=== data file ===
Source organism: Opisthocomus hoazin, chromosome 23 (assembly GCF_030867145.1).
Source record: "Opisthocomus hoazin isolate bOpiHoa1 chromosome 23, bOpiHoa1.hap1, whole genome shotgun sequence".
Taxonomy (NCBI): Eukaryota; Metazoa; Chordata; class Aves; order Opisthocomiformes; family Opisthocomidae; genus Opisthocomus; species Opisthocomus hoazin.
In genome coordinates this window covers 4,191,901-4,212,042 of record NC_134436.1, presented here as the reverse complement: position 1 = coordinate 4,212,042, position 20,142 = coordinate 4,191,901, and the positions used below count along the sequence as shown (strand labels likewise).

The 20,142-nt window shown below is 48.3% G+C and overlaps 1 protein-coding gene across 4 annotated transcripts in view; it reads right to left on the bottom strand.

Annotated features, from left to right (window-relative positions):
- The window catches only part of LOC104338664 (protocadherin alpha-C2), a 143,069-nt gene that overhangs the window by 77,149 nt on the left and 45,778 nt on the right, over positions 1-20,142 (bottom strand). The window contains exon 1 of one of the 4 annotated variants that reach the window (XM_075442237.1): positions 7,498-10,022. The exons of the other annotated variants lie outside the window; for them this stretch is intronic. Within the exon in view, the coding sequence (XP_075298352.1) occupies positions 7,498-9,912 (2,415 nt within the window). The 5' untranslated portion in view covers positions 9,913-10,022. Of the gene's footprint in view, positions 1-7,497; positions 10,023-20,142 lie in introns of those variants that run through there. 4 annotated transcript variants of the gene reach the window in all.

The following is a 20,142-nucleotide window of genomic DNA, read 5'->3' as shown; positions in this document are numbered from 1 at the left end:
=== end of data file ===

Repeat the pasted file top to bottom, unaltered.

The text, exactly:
Source organism: Opisthocomus hoazin, chromosome 23 (assembly GCF_030867145.1).
Source record: "Opisthocomus hoazin isolate bOpiHoa1 chromosome 23, bOpiHoa1.hap1, whole genome shotgun sequence".
Taxonomy (NCBI): Eukaryota; Metazoa; Chordata; class Aves; order Opisthocomiformes; family Opisthocomidae; genus Opisthocomus; species Opisthocomus hoazin.
In genome coordinates this window covers 4,191,901-4,212,042 of record NC_134436.1, presented here as the reverse complement: position 1 = coordinate 4,212,042, position 20,142 = coordinate 4,191,901, and the positions used below count along the sequence as shown (strand labels likewise).

The 20,142-nt window shown below is 48.3% G+C and overlaps 1 protein-coding gene across 4 annotated transcripts in view; it reads right to left on the bottom strand.

Annotated features, from left to right (window-relative positions):
- The window catches only part of LOC104338664 (protocadherin alpha-C2), a 143,069-nt gene that overhangs the window by 77,149 nt on the left and 45,778 nt on the right, over positions 1-20,142 (bottom strand). The window contains exon 1 of one of the 4 annotated variants that reach the window (XM_075442237.1): positions 7,498-10,022. The exons of the other annotated variants lie outside the window; for them this stretch is intronic. Within the exon in view, the coding sequence (XP_075298352.1) occupies positions 7,498-9,912 (2,415 nt within the window). The 5' untranslated portion in view covers positions 9,913-10,022. Of the gene's footprint in view, positions 1-7,497; positions 10,023-20,142 lie in introns of those variants that run through there. 4 annotated transcript variants of the gene reach the window in all.

The following is a 20,142-nucleotide window of genomic DNA, read 5'->3' as shown; positions in this document are numbered from 1 at the left end: